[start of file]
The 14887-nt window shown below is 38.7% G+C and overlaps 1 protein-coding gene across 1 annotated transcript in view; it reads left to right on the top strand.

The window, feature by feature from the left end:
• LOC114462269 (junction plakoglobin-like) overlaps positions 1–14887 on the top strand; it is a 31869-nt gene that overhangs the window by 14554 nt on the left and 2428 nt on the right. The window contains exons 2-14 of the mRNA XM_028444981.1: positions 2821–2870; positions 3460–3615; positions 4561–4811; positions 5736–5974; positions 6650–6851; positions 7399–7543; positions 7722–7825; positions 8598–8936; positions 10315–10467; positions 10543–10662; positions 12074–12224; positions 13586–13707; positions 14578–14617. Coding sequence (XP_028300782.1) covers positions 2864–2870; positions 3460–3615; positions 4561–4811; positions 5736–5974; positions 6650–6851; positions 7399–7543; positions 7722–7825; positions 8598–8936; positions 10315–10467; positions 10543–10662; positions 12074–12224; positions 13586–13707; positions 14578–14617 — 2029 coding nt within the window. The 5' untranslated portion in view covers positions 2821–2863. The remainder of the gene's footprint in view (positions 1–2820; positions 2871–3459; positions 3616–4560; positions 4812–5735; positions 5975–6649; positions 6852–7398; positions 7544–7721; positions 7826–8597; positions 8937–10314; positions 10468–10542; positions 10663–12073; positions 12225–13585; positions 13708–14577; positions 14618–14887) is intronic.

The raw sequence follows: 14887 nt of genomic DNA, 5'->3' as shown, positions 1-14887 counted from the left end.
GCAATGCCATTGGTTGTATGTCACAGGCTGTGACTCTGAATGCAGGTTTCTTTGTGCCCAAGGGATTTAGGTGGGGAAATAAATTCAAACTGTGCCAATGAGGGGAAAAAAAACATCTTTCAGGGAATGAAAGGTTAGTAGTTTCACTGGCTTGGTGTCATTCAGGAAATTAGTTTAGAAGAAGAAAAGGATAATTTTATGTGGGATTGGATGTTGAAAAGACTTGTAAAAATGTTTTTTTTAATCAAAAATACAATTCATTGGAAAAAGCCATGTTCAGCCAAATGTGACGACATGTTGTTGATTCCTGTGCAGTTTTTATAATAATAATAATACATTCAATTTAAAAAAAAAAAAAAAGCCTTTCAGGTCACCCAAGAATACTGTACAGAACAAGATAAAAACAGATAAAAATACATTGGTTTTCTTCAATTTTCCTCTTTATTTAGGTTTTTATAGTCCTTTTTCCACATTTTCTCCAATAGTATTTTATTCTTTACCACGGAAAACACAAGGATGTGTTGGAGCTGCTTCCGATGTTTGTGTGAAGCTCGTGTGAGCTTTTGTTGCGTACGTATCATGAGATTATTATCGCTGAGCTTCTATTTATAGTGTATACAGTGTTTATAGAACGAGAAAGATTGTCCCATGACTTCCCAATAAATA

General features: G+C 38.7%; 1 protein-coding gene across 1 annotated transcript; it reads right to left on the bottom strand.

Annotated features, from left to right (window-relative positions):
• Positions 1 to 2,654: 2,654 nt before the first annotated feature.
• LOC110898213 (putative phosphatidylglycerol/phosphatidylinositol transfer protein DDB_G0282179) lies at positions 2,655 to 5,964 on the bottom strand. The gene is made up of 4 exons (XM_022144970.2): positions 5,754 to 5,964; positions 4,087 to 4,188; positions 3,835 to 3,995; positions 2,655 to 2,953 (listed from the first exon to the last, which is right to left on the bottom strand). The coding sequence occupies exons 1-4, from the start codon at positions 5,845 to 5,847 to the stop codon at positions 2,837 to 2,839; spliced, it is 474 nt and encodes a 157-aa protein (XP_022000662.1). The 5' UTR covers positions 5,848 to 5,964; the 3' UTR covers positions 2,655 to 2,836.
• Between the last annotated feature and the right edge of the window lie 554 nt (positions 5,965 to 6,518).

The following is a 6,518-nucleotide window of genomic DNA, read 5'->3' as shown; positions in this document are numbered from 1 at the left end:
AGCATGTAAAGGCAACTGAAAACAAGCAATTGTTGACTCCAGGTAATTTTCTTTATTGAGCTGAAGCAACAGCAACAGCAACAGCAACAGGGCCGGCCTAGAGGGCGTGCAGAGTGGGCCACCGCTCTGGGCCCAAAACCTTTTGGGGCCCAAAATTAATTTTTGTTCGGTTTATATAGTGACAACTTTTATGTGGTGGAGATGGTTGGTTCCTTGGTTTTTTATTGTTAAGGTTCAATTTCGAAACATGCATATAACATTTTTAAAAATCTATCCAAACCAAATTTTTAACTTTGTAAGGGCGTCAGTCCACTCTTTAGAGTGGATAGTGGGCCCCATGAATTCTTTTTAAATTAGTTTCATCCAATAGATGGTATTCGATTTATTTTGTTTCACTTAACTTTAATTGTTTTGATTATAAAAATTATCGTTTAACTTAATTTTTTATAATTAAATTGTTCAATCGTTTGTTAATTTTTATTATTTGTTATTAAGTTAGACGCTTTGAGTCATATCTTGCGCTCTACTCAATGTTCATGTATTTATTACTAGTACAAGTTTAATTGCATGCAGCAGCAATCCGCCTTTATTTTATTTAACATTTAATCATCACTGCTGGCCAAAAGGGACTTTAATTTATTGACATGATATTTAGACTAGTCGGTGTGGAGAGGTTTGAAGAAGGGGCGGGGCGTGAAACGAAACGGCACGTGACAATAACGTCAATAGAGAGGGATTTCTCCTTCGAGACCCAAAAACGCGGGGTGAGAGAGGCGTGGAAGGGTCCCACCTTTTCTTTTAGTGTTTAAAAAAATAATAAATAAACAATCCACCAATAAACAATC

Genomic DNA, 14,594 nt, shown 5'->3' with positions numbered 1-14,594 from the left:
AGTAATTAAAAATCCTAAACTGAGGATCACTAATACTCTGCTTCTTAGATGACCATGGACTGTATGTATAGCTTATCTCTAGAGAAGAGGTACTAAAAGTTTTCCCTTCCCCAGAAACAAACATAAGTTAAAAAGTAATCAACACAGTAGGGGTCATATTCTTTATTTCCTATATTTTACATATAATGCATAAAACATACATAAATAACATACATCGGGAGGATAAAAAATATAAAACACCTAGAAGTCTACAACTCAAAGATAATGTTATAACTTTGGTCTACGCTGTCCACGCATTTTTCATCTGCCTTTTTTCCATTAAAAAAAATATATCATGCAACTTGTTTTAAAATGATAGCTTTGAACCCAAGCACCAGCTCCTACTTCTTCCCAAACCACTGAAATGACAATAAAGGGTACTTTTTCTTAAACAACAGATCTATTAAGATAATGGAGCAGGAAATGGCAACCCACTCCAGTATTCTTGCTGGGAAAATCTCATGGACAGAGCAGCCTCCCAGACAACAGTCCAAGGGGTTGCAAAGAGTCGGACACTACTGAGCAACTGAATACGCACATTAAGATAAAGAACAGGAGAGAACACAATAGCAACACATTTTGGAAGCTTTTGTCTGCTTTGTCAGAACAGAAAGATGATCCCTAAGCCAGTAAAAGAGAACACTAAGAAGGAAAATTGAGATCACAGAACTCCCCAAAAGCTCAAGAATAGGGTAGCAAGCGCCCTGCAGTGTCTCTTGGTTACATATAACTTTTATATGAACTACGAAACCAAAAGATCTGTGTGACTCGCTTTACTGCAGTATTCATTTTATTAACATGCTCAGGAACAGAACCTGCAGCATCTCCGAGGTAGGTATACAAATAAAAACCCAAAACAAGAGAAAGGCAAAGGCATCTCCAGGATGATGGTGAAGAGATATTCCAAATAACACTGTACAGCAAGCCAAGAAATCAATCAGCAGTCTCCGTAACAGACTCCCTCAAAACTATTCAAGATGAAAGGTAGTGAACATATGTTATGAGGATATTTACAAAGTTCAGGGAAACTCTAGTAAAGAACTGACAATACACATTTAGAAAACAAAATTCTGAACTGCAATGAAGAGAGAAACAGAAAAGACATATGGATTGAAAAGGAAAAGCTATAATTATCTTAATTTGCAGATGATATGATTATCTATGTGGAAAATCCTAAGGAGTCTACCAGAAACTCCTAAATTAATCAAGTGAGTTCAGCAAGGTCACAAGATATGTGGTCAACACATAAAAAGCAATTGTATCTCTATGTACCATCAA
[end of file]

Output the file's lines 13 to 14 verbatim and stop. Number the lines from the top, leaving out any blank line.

Genomic DNA, 14,594 nt, shown 5'->3' with positions numbered 1-14,594 from the left:
AGTAATTAAAAATCCTAAACTGAGGATCACTAATACTCTGCTTCTTAGATGACCATGGACTGTATGTATAGCTTATCTCTAGAGAAGAGGTACTAAAAGTTTTCCCTTCCCCAGAAACAAACATAAGTTAAAAAGTAATCAACACAGTAGGGGTCATATTCTTTATTTCCTATATTTTACATATAATGCATAAAACATACATAAATAACATACATCGGGAGGATAAAAAATATAAAACACCTAGAAGTCTACAACTCAAAGATAATGTTATAACTTTGGTCTACGCTGTCCACGCATTTTTCATCTGCCTTTTTTCCATTAAAAAAAATATATCATGCAACTTGTTTTAAAATGATAGCTTTGAACCCAAGCACCAGCTCCTACTTCTTCCCAAACCACTGAAATGACAATAAAGGGTACTTTTTCTTAAACAACAGATCTATTAAGATAATGGAGCAGGAAATGGCAACCCACTCCAGTATTCTTGCTGGGAAAATCTCATGGACAGAGCAGCCTCCCAGACAACAGTCCAAGGGGTTGCAAAGAGTCGGACACTACTGAGCAACTGAATACGCACATTAAGATAAAGAACAGGAGAGAACACAATAGCAACACATTTTGGAAGCTTTTGTCTGCTTTGTCAGAACAGAAAGATGATCCCTAAGCCAGTAAAAGAGAACACTAAGAAGGAAAATTGAGATCACAGAACTCCCCAAAAGCTCAAGAATAGGGTAGCAAGCGCCCTGCAGTGTCTCTTGGTTACATATAACTTTTATATGAACTACGAAACCAAAAGATCTGTGTGACTCGCTTTACTGCAGTATTCATTTTATTAACATGCTCAGGAACAGAACCTGCAGCATCTCCGAGGTAGGTATACAAATAAAAACCCAAAACAAGAGAAAGGCAAAGGCATCTCCAGGATGATGGTGAAGAGATATTCCAAATAACACTGTACAGCAAGCCAAGAAATCAATCAGCAGTCTCCGTAACAGACTCCCTCAAAACTATTCAAGATGAAAGGTAGTGAACATATGTTATGAGGATATTTACAAAGTTCAGGGAAACTCTAGTAAAGAACTGACAATACACATTTAGAAAACAAAATTCTGAACTGCAATGAAGAGAGAAACAGAAAAGACATATGGATTGAAAAGGAAAAGCTATAATTATCTTAATTTGCAGATGATATGATTATCTATGTGGAAAATCCTAAGGAGTCTACCAGAAACTCCTAAATTAATCAAGTGAGTTCAGCAAGGTCACAAGATATGTGGTCAACACATAAAAAGCAATTGTATCTCTATGTACCATCAA